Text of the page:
Rule Number One for flying with China Eastern: everybody on the plane must have a ticket. Including infants.
We knew the rule. In fact, when we bought our tickets, we asked both Expedia and the airline – China Eastern – whether or not we could purchase Juliana's ticket in advance. They both said that we could simply wait and buy the ticket at the airport when we arrived. This made sense, because we'd already done it several times in Juliana's young life. Typically, we plop down a fee amounting to 10% of the typical airfare and we're good to go, she gets to fly on our laps. Not today.
Rule Number Two for flying with China Eastern: At the Kunming airport, you can only buy domestic tickets. You cannot buy an infant ticket for an international flight at the Kunming Airport.
This was news to us. Every other airline we've been on with Juliana allowed us to purchase her tickets at the airport (at this point she'd been on five planes – LA to Guangzhou to Xi'an, Xi'an to Beijing, Xi'an to Kunming). So when we got to the Kunming airport just before it opened at 6 a.m. – about two hours before our flight, we didn't anticipate any trouble. But soon, we entered a maze of regulations and pleas for rule-bending in a desperate attempt to board our flight.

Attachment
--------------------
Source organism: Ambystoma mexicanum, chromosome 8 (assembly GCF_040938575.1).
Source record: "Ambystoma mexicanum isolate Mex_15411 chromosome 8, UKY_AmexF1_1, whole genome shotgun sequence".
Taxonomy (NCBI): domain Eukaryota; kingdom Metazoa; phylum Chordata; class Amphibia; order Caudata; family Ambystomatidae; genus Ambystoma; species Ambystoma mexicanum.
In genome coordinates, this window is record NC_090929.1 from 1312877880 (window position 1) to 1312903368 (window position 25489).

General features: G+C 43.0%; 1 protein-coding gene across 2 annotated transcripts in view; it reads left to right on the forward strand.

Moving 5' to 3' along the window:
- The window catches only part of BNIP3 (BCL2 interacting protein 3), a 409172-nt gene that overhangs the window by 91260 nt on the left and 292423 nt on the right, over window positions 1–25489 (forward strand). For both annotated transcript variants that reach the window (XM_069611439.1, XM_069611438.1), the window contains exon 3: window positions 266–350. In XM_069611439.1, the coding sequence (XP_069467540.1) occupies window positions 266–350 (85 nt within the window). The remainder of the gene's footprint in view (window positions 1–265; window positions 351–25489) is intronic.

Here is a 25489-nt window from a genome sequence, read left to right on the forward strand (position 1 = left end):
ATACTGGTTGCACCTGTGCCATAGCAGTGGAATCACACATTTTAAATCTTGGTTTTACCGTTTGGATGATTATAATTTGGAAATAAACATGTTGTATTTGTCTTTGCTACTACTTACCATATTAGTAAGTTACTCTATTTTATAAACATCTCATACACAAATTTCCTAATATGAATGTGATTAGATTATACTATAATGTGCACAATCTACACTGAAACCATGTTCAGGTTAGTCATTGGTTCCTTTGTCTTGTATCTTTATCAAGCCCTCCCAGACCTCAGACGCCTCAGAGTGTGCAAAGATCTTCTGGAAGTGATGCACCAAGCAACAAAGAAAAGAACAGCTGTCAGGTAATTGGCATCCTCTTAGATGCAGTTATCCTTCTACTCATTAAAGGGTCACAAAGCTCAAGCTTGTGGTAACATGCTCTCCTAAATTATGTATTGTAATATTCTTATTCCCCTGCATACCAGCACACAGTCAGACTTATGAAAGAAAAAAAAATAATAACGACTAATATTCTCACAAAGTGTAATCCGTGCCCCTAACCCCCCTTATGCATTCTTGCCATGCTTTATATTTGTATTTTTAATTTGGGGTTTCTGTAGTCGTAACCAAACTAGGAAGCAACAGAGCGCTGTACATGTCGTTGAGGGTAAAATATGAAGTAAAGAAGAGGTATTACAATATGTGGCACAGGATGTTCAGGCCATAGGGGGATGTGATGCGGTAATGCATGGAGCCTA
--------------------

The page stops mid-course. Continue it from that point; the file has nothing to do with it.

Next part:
When we arrived at the airport on Jan. 27, we noticed that China Eastern only had a domestic ticketing counter, so we casually walked up to the check-in counter for our flight to ask where we should buy her a ticket. We figured we'd simply be directed to some place we'd overlooked and we'd be on our way. We got an unanticipated response. “No, you must go to the China Eastern ticket office in downtown Kunming to buy any international ticket.”
“What? Even to carry a baby on our lap?”
“Yes. For any international ticket. It is impossible to buy the ticket at the airport.”
This posed a problem. At this point there were about 90 minutes left until check-in for our flight would end and two hours until takeoff.
While bemoaning the absurdity that an airline offering an international flight doesn't sell international tickets at the airport, I briefly considered jumping into a cab and going to the downtown office. A round-trip journey into downtown Kumning and back would probably take most, if, not all that time with morning traffic, but . Not to mention that the office probably doesn't open at 6 or 7 a.m.